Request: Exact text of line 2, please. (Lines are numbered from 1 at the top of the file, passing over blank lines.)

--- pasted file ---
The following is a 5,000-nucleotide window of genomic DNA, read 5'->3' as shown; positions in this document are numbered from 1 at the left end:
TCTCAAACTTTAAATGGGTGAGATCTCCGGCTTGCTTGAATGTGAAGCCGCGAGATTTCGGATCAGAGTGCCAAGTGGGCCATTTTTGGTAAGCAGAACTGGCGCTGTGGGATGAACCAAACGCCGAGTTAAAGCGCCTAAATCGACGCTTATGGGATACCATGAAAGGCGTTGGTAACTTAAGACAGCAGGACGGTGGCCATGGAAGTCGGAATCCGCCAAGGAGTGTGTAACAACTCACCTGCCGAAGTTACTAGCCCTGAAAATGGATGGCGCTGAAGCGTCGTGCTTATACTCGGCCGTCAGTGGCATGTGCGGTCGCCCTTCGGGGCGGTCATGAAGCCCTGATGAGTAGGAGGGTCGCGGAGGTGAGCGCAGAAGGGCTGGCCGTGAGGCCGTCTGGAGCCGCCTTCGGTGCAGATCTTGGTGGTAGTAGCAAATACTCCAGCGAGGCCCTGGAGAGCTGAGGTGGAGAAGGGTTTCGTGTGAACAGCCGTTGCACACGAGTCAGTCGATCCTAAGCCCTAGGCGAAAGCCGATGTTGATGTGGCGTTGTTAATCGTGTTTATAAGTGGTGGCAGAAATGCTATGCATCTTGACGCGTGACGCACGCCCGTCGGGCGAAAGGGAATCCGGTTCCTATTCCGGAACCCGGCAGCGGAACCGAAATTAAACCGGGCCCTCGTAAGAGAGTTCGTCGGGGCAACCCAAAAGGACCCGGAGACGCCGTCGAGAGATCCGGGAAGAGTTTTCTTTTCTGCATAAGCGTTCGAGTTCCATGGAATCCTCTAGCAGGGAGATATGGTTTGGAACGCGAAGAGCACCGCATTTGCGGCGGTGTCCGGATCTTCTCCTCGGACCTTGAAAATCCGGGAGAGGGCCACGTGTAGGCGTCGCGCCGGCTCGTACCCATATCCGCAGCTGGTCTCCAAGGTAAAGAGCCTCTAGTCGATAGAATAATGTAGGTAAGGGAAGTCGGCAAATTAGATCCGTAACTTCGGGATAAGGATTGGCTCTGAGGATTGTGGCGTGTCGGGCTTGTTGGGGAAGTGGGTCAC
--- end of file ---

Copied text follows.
TCTCAAACTTTAAATGGGTGAGATCTCCGGCTTGCTTGAATGTGAAGCCGCGAGATTTCGGATCAGAGTGCCAAGTGGGCCATTTTTGGTAAGCAGAACTGGCGCTGTGGGATGAACCAAACGCCGAGTTAAAGCGCCTAAATCGACGCTTATGGGATACCATGAAAGGCGTTGGTAACTTAAGACAGCAGGACGGTGGCCATGGAAGTCGGAATCCGCCAAGGAGTGTGTAACAACTCACCTGCCGAAGTTACTAGCCCTGAAAATGGATGGCGCTGAAGCGTCGTGCTTATACTCGGCCGTCAGTGGCATGTGCGGTCGCCCTTCGGGGCGGTCATGAAGCCCTGATGAGTAGGAGGGTCGCGGAGGTGAGCGCAGAAGGGCTGGCCGTGAGGCCGTCTGGAGCCGCCTTCGGTGCAGATCTTGGTGGTAGTAGCAAATACTCCAGCGAGGCCCTGGAGAGCTGAGGTGGAGAAGGGTTTCGTGTGAACAGCCGTTGCACACGAGTCAGTCGATCCTAAGCCCTAGGCGAAAGCCGATGTTGATGTGGCGTTGTTAATCGTGTTTATAAGTGGTGGCAGAAATGCTATGCATCTTGACGCGTGACGCACGCCCGTCGGGCGAAAGGGAATCCGGTTCCTATTCCGGAACCCGGCAGCGGAACCGAAATTAAACCGGGCCCTCGTAAGAGAGTTCGTCGGGGCAACCCAAAAGGACCCGGAGACGCCGTCGAGAGATCCGGGAAGAGTTTTCTTTTCTGCATAAGCGTTCGAGTTCCATGGAATCCTCTAGCAGGGAGATATGGTTTGGAACGCGAAGAGCACCGCATTTGCGGCGGTGTCCGGATCTTCTCCTCGGACCTTGAAAATCCGGGAGAGGGCCACGTGTAGGCGTCGCGCCGGCTCGTACCCATATCCGCAGCTGGTCTCCAAGGTAAAGAGCCTCTAGTCGATAGAATAATGTAGGTAAGGGAAGTCGGCAAATTAGATCCGTAACTTCGGGATAAGGATTGGCTCTGAGGATTGTGGCGTGTCGGGCTTGTTGGGGAAGTGGGTCAC